• As per a National Sample Survey (NSS) of 2014, around 93% of the workforce earned their livelihoods as informal workers.

Census of Indus River dolphin

Part of: Prelims and GS III – Conservation; Biodiversity 

Context The census of one of the world’s most threatened cetaceans, the Indus river dolphin ( Platanista gangetica minor ) — is all set to commence as part of the Centre’s pan-India project. 

  • Punjab’s wildlife preservation wing shall also protect the dolphins and their natural habitat.
  • The project is to be implemented over five years.

Key takeaways 

  • Engage the community: Alongside research, importance will be on engaging the riparian (relating to wetlands adjacent to rivers and streams) communities by encouraging community-led biological monitoring. 
  • Model villages: Villages around the hot spot sites of dolphin occurrence will be developed as models for community-led conservation. 
  • ‘Beas-Dolphin Mitras: Extension programmes will be held to develop a group of dedicated individuals, called ‘Beas-Dolphin Mitras’ of the river Beas. 
  • Dolphin eco tourism: The project also will embark on dolphin eco tourism. 
  • Adopting participatory process: Participatory process shall be adopted to address various water conservation-related issues, including protection of freshwater habitats and species

About Indus dolphin

  • It is a freshwater dolphin 
  • IUCN status: Endangered 
  • Until recently, it was believed that these dolphins were endemic to Pakistan. 
  • But in 2007, a remnant but viable population of Indus dolphins was discovered in Punjab’s Harike wildlife sanctuary and in the lower Beas river. 
  • Since its discovery, research is being done by Punjab’s Department of Forests and Wildlife Preservation in partnership with WWF-India providing an understanding of current distribution, habitat use and population abundance. 
  • Indus river dolphin was declared the State aquatic animal of Punjab in 2019.

UNESCO World Heritage Forests

Part of: Prelims and GS-III – Environment 

Context As per UNESCO’s assessment on World Heritage forests, India’s Sundarbans National Park is among five sites that have the highest blue carbon stocks globally.

Key findings of the new study

  • It is the first ever scientific assessment of the amounts of greenhouse gases emitted from and absorbed by forests in UNESCO World Heritage sites during 2001 and 2020.
  • The assessment involved the researchers from UNESCO, World Resources Institute (WRI) and the International Union for Conservation of Nature (IUCN).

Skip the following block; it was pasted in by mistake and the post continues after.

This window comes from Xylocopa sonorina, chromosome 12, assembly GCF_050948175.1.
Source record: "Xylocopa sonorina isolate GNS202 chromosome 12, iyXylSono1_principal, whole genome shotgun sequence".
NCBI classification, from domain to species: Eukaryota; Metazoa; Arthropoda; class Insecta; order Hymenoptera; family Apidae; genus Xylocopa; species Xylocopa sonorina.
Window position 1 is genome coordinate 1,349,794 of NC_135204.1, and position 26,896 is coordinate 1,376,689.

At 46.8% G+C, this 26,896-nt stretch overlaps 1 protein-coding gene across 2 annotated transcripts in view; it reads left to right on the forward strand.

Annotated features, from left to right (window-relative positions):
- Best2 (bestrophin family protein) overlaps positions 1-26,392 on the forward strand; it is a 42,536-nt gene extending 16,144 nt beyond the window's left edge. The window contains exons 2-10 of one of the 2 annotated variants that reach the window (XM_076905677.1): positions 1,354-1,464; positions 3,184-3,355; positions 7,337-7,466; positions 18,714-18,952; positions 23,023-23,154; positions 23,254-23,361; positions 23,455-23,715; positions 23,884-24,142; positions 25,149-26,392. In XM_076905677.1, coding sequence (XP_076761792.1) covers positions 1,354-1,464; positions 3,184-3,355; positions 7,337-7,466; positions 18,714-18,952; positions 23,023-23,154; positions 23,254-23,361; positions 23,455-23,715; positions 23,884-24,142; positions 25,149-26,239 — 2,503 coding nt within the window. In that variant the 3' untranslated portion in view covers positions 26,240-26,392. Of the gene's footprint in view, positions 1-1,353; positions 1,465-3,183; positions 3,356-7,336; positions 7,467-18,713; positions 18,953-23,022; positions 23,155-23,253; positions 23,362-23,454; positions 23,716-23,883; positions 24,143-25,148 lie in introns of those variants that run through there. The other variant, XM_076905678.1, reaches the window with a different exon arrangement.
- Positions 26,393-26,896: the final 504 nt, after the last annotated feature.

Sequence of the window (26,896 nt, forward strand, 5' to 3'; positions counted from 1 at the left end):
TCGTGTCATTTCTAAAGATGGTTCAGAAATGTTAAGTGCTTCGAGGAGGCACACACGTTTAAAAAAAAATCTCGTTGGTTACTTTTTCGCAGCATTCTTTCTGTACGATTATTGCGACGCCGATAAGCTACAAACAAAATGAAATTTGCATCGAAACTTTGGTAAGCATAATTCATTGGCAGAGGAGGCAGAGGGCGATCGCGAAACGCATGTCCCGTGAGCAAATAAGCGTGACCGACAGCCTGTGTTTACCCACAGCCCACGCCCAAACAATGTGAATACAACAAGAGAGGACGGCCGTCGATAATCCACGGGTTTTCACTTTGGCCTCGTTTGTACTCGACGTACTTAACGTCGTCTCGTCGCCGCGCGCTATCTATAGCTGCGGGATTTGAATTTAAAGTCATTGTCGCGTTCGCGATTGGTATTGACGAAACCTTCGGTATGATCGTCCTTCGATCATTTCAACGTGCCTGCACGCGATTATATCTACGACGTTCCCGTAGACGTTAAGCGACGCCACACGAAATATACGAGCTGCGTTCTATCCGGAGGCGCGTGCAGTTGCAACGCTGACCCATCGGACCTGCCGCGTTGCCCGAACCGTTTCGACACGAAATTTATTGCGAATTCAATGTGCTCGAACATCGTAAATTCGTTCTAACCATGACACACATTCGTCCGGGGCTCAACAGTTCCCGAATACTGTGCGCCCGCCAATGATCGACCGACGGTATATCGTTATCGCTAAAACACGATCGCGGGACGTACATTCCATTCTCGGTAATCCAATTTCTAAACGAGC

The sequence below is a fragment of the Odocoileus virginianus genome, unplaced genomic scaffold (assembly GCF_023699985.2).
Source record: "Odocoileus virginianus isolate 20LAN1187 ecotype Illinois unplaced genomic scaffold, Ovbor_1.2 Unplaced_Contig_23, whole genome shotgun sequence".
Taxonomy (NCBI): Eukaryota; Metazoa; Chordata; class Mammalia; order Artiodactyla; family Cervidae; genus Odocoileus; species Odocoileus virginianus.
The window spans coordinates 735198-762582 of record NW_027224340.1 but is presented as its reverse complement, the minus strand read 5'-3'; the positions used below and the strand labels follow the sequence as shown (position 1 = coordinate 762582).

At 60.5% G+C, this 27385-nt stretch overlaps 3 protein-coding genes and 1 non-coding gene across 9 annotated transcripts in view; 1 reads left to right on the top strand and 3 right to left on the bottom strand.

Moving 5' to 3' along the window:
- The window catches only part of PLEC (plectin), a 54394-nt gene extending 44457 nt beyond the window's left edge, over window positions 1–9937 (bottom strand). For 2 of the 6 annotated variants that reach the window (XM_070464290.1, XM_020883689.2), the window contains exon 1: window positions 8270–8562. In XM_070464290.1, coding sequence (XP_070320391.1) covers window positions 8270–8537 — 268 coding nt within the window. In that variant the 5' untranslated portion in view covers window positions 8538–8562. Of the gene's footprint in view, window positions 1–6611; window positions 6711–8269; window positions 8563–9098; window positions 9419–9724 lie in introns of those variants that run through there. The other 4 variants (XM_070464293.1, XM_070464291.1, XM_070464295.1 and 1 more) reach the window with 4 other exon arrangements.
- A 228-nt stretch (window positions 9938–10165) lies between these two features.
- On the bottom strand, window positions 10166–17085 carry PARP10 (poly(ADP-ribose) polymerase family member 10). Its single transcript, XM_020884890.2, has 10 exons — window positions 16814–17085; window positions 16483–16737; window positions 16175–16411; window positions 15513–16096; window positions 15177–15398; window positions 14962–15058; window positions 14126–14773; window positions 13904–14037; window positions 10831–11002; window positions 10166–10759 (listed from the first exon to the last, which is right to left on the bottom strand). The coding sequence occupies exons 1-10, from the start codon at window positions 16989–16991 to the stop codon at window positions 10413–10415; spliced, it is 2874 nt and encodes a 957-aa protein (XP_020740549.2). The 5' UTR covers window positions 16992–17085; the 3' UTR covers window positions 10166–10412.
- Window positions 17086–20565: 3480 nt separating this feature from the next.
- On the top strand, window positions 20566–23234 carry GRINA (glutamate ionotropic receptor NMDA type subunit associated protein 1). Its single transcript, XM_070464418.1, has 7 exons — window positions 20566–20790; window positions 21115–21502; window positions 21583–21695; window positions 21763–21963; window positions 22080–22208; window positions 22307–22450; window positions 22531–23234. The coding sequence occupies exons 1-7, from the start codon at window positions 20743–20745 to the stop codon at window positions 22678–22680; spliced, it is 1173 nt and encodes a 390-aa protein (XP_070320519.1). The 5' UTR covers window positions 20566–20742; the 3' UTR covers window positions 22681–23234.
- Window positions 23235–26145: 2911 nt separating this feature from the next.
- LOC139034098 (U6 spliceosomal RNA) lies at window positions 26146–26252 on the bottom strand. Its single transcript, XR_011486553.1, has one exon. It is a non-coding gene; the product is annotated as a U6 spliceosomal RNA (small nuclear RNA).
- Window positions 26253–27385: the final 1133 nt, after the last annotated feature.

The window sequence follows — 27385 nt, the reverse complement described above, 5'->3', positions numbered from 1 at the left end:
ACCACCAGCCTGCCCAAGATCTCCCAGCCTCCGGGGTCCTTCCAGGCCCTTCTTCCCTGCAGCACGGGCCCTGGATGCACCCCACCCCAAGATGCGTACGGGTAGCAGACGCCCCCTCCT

• As a whole, UNESCO World Heritage forests in 257 separate sites, absorbed the equivalent of approximately 190 million tons of CO2 from the atmosphere each year.
    • However, ten forests released more carbon than they sequestered due to pressure from human activity and climate change, which is alarming.
  • They also store substantial amounts of carbon. 
  • The study described blue carbon as organic carbon that is mainly obtained from decaying plant leaves, wood, roots and animals and is captured and stored by coastal and marine ecosystems.

Factors responsible for this emission

  • According to UNESCO’s findings, at some sites the clearance of land for  agriculture caused emissions to be greater than sequestration. 
  • The increasing scale and severity of wildfires, often linked to severe periods of drought, was also a predominant factor in several cases.
  • Other extreme weather phenomena, such as hurricanes  contributed at certain sites.  

World Heritage forests

  • As of today, more than 200 World Heritage sites harbor unique forest ecosystems.
  • World Heritage forests, whose combined area of 69 million hectares is roughly twice the size of Germany, are biodiversity-rich ecosystems.

(News from PIB)

Dairy Sahakar scheme

  • Under Dairy Sahakar, financial support will be extended by NCDC to eligible cooperatives for activities such as bovine development, milk procurement, processing, quality assurance, value addition, branding, packaging, marketing, transportation and storage of milk and milk products,  exports of dairy  products within the overall objectives of “Doubling the farmers income” and “Atmanirbhar Bharat.  
  • There will also be a convergence with various schemes of Government of India  and / or of State Government/UT Administration/ Development agencies/ bilateral/multilateral assistance/ CSR mechanism is encouraged

Climate Equity Monitor

Part of: Prelims and Mains GS-III: Climate Change